The BMJ is an international peer reviewed medical journal and a fully “online first” publication. The BMJ’s vision is to be the world’s most influential and widely read medical journal. Our mission is to lead the debate on health and to engage, inform, and stimulate doctors, researchers, and other health professionals in ways that will improve outcomes for patients. We aim to help doctors to make better decisions.
Manage episode 293765498 series 1426075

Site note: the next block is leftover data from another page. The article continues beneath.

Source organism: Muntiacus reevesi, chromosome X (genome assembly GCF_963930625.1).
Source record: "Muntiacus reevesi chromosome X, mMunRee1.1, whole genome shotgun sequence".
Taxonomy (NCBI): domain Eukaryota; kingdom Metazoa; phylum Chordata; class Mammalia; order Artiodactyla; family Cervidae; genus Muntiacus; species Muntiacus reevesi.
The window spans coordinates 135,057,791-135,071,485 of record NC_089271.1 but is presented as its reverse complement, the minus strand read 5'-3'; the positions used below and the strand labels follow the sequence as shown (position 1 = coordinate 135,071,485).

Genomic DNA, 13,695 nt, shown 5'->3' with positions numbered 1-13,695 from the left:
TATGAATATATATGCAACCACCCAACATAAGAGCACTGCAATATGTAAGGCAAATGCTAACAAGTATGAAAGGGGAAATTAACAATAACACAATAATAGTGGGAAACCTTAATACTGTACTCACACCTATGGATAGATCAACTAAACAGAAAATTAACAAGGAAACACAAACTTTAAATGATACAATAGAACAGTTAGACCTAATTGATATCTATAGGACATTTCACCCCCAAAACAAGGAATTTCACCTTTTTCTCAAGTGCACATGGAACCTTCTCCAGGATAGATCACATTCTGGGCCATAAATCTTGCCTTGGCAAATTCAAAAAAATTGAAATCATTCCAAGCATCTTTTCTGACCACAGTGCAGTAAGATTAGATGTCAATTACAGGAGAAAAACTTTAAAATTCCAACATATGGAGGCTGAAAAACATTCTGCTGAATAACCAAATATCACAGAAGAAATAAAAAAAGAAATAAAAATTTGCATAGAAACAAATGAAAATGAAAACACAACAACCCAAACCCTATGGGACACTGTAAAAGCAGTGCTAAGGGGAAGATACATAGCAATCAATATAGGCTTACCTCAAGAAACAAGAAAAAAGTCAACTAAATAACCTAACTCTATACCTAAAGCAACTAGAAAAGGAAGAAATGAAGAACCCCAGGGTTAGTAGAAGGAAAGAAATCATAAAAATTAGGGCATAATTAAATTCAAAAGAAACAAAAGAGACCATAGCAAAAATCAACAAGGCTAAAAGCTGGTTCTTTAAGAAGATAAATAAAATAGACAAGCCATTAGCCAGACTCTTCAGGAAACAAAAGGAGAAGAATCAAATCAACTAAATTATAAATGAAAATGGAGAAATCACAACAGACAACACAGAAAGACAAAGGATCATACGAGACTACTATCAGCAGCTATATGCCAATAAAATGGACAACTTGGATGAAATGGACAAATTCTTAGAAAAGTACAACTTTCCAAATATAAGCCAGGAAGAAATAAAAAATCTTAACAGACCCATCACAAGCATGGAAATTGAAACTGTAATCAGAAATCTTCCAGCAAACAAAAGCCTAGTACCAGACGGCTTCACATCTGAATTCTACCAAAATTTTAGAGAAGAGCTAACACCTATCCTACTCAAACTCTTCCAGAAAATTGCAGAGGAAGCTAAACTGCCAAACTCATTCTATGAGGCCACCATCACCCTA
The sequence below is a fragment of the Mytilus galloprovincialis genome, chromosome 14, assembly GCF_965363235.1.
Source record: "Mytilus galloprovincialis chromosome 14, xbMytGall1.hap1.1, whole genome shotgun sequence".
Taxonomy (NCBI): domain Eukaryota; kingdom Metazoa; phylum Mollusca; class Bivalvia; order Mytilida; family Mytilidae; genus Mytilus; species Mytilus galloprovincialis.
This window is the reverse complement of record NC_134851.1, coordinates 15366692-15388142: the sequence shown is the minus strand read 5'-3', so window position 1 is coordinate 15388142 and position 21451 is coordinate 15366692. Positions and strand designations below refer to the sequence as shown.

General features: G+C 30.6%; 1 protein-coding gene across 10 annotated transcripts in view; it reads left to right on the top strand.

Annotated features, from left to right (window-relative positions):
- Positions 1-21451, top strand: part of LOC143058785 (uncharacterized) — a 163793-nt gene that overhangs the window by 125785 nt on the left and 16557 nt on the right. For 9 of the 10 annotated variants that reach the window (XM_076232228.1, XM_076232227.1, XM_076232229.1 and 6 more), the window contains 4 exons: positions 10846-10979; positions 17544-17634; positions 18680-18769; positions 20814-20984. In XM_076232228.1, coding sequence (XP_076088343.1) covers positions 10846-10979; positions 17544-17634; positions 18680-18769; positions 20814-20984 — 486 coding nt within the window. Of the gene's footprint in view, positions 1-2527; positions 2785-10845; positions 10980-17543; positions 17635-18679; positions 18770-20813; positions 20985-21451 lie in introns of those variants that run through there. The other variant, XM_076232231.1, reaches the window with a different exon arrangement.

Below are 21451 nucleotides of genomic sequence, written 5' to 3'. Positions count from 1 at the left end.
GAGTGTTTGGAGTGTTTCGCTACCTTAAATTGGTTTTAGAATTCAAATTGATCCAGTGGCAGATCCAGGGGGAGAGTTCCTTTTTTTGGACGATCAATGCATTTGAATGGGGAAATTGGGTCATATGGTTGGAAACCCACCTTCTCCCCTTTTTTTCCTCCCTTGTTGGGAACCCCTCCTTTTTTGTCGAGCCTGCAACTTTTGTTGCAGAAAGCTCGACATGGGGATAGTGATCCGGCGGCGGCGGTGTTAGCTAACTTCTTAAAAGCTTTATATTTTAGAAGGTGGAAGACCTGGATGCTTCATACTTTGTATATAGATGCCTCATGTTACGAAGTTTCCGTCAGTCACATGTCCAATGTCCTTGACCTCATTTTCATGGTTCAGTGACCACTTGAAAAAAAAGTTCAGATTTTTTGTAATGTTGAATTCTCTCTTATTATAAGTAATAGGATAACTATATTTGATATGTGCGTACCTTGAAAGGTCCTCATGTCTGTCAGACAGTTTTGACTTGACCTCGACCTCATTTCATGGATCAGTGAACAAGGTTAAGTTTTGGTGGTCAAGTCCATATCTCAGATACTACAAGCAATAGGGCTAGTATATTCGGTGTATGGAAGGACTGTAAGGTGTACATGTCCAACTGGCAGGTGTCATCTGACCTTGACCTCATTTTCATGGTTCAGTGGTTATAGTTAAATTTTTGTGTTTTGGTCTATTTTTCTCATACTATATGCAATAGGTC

In this episode of the IJGC podcast, Editor-in-Chief, Dr. Pedro Ramirez, is joined by Dr. Emma Crosbie to discuss urine cytology in detection of endometrial cancer. Dr. Crosbie is an NIHR Advanced Fellow, Professor and Honorary Consultant in Gynaecological Oncology at the University of Manchester. Her research focuses on screening, prevention and early detection of gynaecological cancer. Highlights: • Current diagnostics for endometrial cancer are poorly tolerated by some, painful for others and unnecessary for most because only 5-10% of women with postmenopausal bleeding have endometrial cancer • This proof-of-concept study showed that endometrial cancer cells can be collected from the urogenital tract using non-invasive sampling technologies and detected by cytology • If confirmed in larger studies, this concept could form the basis of a simple, pain-free, easily administered test with potential for rapid, same day results to triage women for urgent investigation of suspected endometrial cancer, whilst safely reassuring healthy women • Such a test could substantially reduce the psychological, physical and financial burden of the current diagnostic pathway for endometrial cancer Emma Crosbie (@ProfEmmaCrosbie / @ECTeamSMH G25 / @ManchesterBRC / @UoMDCS / @MCRCNews / @FBMH_UoM / @MFT_SMH / @MFT_Research)